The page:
Ema Bovary Injured in Workout, Retired

Ema Bovary Injured in Workout, Retired
Photo: Skip Smith
Princess Rooney winner Ema Bovary retired; to be bred in Kentucky.
(from Bay Meadows report)
Ema Bovary, a multiple stakes winner of $721,642 and one of the nation's top female sprinters, sustained an ankle injury while working at Golden Gate Fields Saturday morning and is through racing.

"She suffered some ligament strains in her left front ankle," said Dr. Steve Boyer, the veterinarian who cares for Ema Bovary. "There was no fracture. It's serious but she should recover quickly. This injury usually takes four to six months to heal."

Ema Bovary, a 6-year-old mare bred in Chile, worked five furlongs in 1:00 1/5 handily under jockey Roberto Gonzalez but was pulled up while galloping out. Gonzalez quickly jumped off her and Ema Bovary was walked off the track.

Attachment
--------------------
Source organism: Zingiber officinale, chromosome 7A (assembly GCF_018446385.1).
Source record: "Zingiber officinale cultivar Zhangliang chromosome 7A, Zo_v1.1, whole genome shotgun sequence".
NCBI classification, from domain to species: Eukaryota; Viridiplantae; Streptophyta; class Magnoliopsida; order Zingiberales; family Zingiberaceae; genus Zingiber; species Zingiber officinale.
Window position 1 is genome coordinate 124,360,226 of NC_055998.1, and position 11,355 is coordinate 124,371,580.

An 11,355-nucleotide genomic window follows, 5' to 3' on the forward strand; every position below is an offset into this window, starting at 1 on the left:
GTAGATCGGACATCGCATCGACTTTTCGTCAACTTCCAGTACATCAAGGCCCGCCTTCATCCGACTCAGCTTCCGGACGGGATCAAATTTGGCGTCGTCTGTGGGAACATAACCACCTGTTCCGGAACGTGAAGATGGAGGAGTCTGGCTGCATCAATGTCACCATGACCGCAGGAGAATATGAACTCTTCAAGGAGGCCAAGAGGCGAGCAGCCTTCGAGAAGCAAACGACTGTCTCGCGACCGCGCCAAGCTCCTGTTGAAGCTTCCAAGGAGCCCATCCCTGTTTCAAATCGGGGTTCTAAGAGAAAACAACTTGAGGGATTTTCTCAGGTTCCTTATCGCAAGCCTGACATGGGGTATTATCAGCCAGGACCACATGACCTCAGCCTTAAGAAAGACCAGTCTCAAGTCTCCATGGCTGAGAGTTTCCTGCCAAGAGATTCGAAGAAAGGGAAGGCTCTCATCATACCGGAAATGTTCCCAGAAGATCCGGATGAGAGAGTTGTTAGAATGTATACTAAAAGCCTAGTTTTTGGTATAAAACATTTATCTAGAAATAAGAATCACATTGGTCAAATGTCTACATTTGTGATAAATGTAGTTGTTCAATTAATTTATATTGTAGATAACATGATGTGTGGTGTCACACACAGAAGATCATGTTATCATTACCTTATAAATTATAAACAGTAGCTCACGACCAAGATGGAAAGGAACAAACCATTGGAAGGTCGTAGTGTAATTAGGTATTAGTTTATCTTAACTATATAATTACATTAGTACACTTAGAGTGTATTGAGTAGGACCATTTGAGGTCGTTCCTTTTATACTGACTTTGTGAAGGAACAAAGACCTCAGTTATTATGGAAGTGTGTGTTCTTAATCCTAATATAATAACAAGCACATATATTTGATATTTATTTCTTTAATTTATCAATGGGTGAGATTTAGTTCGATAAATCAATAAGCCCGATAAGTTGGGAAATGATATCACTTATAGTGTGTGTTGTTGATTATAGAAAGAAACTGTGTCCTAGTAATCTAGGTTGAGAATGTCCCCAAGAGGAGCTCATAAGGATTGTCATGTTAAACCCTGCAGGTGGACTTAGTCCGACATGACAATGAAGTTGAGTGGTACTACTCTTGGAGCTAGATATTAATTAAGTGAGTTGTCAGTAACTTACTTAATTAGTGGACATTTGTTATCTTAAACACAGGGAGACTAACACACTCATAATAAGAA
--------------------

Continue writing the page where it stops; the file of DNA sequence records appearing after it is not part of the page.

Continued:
"For her it's the end (of her racing career)," said trainer Larry Ross. "She's going to be bred. With a regular horse, you could bring them back in four months or so. But why try to bring her back? She's worth too much as a broodmare.

"She never really had any problems," Ross continued. "It was just one of those deals. That's horse racing. She's doing OK. She still has her appetite. She ate an orange. She is a little upset though."

Ema Bovary had 13 wins and three seconds in 19 career starts, including nine stakes victories in the U.S. She scored her biggest win in her final race – the $500,000 Princess Rooney Handicap (gr. II) at Calder Race Course in Florida on July 10. Ema Bovary won the six-furlong Princess Rooney by two lengths over odds-on favorite Bear Fan in 1:10.81. Lady Tak, a grade I winner, finished third.

Gonzalez said the injury occurred when Ema Bovary was galloping out after her work.

"She changed leads at the seven-eighths (pole) and bobbled and then bobbled really bad the next step and I pulled her up," Gonzalez said.

"She went out a winner and it was a great ride," said Ross. "She's the best horse I've ever trained. It was a really fun ride."

Ross said Ema Bovary will be going to a farm in Kentucky as soon as she is well enough to travel. Richard T. Beal Jr. and Lana Ramsey-Borg own her.

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